Asthma affects every aspect of a person's life, in particular the ability to exercise. Yet regular physical exercise increases your fitness level, makes you feel better, and improves your self-esteem and confidence. This is particularly true in children. With proper detection and control of your asthma you can have an active lifestyle. Determining the correct medication and taking it appropriately are fundamental to maintaining control of asthma and will help enable you to live your life to the fullest.
Control your asthma first
Over the past several years asthma medications have been developed that can provide long-term control of the illness, as well as alleviate intermittent asthma attacks. One of the most effective is the inhaled corticosteroid, budesonide (Pulmicort®), used for treating inflammation of the airways, and the long-term management of asthma. Recently, a new medication for the control and treatment of asthma, called Symbicort®, which contains budesonide together with the fast and long-acting beta-agonist bronchodilator formoterol, was approved by Health Canada. It is indicated for regular maintenance treatment of asthma.
The combination of these 2 asthma medications in one inhaler allows for easier and more effective management of periodic asthma fluctuations. Essentially, the formoterol acts quickly to control asthma symptoms, while budesonide provides long-term control of airway inflammation. Symbicort® has the feature of flexible dosing, a unique property of this combination therapy.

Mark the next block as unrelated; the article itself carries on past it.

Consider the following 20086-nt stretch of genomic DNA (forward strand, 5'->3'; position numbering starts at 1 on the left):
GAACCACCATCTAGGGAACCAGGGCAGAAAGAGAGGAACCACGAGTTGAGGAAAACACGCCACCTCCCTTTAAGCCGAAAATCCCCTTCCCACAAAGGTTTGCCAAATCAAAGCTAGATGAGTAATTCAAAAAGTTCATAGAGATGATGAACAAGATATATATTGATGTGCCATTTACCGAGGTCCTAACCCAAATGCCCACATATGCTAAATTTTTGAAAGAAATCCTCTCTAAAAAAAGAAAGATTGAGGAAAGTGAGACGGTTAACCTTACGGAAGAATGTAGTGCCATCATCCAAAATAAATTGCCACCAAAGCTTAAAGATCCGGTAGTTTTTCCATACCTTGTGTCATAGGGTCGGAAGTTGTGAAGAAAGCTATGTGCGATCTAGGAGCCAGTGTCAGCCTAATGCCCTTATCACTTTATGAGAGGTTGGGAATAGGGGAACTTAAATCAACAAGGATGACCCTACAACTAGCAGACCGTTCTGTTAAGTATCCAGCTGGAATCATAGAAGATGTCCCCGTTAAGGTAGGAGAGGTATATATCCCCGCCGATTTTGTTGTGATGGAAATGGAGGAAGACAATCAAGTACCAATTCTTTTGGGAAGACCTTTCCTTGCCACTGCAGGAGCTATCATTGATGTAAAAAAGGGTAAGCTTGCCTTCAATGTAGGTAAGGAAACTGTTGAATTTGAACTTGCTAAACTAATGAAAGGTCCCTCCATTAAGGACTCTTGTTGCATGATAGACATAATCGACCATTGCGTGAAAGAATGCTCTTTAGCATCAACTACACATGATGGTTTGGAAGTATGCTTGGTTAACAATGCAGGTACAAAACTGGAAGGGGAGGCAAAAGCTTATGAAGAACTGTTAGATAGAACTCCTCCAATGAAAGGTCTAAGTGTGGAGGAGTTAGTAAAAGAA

The use of Symbicort® by patients with asthma has been clinically proven in several studies to improve lung function to the degree that it reduced the risk of having an asthma attack by nearly 40%. Additionally, study investigators have found that this combination therapy provided study participants with the equivalent of 60 days free of day or night symptoms, night awakenings, and rescue medication use compared to those who received budesonide (Pulmicort®) alone.
If your asthma is poorly controlled and you feel you could benefit from a change in asthma medication, consult your doctor. However, if your asthma is already well controlled, you may not need to change your medication.
Common sense tips for exercising
If you have not exercised in some time you should start slowly and gradually increase the duration or intensity of your exercise routine.
Warm up is an essential part of exercise, regardless of whether you're planning on cycling, swimming, or mountain climbing. Typically, 10 to 15 minutes of stretching exercises before you begin physical activity will help your body more easily adjust to the increased physical requirements.
Cool down is also important, and should be done 10 to 30 minutes after you exercise. Stretching or walking works well.
Avoid exercising in cold, dry, or dusty air, or placing yourself in situations that may trigger an asthma attack. And remember - take your medication with you.
67 of the 597 U.S. athletes who participated in the 1984 Olympics suffered from asthma. These athletes won 41 medals: 15 gold, 20 silver, and 6 bronze. They did it by taking care of their asthma - long-term management - taking their medications as prescribed.
Claire Sowerbutt, medical writer
in association with the MediResource Clinical Team